I asked a girl to please pick up some trash she had just thrown on the ground (we were outside doing an experiment) and her response was something along the lines of "there's other trash out her on the ground" and I said to her, "That doesn't make it right" and then she replied, "I didn't say it did." Etc.

    How do you repond to those types of comment?
     
  25. Caesar753

    Caesar753 Multitudinous

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    Oct 22, 2012

    We're not focused on those other students right now. We're focused on you. Did you or did you not leave my class before I dismissed you?

    Use the broken record technique and keep bringing the topic back around to what it should be focused on. Don't let students sidetrack you with distractions and irrelevant issues.
     
  26. PowerTeacher

    PowerTeacher Comrade

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    Oct 22, 2012

    Apply a little love and logic in the first scenario. Address the defenders.

    "Oh! That was SUCH a bad choice. You seem to have misunderstood our roles in this classroom. I will have to do something about this, but not right now. Try not to worry about what is going to happen later. Now, the best decision you can make is to return to your seats voluntarily and understand that my business with her is none of yours." Smile, and indicate their seats.

    "I will speak to each of you later privately, and we will conclude this misunderstanding of your role with the appropriate consequences for each of you individually. Now, back to the lesson..."

    Walk away, allow no further discussion, handle it in private.
     
  27. hbcaligirl1985

    hbcaligirl1985 Cohort

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    Oct 24, 2012

    I actually tried the "This isn't Facebook. I didn't ask for your comments" the other day and after that? Dead silence before I heard a quiet mutter of "**** that was good." No problems the rest of the day.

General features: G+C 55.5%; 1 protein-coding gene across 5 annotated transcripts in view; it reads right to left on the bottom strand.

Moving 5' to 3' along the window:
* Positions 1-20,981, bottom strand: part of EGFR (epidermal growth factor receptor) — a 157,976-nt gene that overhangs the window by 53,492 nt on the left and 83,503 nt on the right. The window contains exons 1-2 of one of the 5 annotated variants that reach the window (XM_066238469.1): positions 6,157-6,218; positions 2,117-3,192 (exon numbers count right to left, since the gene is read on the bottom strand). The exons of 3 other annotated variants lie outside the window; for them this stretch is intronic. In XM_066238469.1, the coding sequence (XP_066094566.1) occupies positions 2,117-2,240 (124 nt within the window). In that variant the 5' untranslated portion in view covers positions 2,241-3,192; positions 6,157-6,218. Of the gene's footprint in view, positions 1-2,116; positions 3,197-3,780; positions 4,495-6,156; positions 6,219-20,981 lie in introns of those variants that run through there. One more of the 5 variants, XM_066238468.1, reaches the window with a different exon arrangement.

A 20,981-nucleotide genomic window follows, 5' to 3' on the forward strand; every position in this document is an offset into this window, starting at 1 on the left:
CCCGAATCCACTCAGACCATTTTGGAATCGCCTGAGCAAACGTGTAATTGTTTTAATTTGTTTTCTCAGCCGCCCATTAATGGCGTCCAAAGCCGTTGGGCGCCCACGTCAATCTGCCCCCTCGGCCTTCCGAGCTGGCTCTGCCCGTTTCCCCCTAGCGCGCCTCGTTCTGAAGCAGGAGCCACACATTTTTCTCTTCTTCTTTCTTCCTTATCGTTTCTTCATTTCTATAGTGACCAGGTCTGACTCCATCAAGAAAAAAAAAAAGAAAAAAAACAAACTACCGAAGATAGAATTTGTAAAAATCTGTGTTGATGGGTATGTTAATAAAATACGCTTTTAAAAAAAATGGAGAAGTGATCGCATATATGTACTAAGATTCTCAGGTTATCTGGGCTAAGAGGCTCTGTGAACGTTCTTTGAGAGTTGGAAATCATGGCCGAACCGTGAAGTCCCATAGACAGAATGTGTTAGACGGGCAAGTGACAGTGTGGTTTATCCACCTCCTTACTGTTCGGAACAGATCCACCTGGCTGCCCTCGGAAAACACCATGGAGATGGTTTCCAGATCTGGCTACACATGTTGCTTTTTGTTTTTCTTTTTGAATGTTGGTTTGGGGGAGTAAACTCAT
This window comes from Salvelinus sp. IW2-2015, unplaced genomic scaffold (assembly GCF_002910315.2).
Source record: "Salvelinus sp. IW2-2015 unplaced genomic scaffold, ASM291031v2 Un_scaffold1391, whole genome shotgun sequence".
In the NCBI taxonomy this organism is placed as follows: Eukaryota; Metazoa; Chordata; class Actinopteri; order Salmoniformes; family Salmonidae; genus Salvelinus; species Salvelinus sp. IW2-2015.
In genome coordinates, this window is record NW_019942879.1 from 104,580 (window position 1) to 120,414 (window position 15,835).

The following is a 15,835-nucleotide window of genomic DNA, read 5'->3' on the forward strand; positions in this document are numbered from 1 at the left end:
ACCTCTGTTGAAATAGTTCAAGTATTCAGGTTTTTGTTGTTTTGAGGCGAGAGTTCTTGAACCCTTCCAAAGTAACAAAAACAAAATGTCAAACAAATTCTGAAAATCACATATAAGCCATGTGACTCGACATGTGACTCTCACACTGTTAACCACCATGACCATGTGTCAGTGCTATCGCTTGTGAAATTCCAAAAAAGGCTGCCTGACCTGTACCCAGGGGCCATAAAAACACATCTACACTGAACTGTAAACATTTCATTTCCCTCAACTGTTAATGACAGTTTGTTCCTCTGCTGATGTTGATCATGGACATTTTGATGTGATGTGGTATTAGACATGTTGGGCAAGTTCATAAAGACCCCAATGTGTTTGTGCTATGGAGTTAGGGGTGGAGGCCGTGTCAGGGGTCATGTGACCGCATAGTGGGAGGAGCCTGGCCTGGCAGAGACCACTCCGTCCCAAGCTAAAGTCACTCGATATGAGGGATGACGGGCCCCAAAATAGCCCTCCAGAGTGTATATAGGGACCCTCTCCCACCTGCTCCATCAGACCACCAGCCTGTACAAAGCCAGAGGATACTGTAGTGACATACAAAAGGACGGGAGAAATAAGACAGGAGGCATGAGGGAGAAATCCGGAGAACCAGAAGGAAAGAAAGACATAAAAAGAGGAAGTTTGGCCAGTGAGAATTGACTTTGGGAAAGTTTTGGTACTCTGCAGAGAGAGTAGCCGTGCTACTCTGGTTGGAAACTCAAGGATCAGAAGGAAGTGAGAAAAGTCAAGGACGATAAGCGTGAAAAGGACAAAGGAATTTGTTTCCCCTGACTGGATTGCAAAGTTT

28. AnonyMS

    AnonyMS SpEd Para! BASE room aide! RTI Facilitator!

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    Nov 7, 2012

    Cafeteria Dismissal

    Yes, I know this in my head. I THOUGHT I had tried it, but let me specifically try it this week and try to be aware of what is going on. This issue continues to come up.

    Mainly, it happens during my cafeteria duty when I am supposed to be dismissing students by table (there are about 6 tables of 16 in my section) OR during my morning duty time when I am one of two teachers in the gym, watching kids sit on the bleachers until we dismiss them one section at a time (once the first section is dismissed, the others start to get up). I also know that one of the problems with morning duty is that there are a different set of teachers doing duty each morning and I think we all do it differently (I mean... we have the same rules, but I think we have different strictnesses).



     
  29. Peregrin5

    Peregrin5 Maven

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    Nov 9, 2012

    I don't say anything. I stand there and stare at the student who attempted to do the defending until he or she shuts up of their own accord and returns to their seat. I then return my attention to the initial offender if they have not followed my instruction and repeat my instruction again calmly and quietly.

    Usually by this time though, they have already followed the instruction.

    I may talk with the defender and perhaps the perpetrator after class privately, and inform them that that behavior is completely inappropriate and it needs to stop or further consequences shall follow.
     
  30. Peregrin5

    Peregrin5 Maven

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    Nov 9, 2012

    It's funny how sometimes with your worst disruptors, the best and most effective way to deal with them is to simply ignore them, and deal with the people who react to them.

    I have two students this year who require this type of interaction. It's tough though remembering to ignore them sometimes because what they sometimes do is just so funny or elicits an automatic response.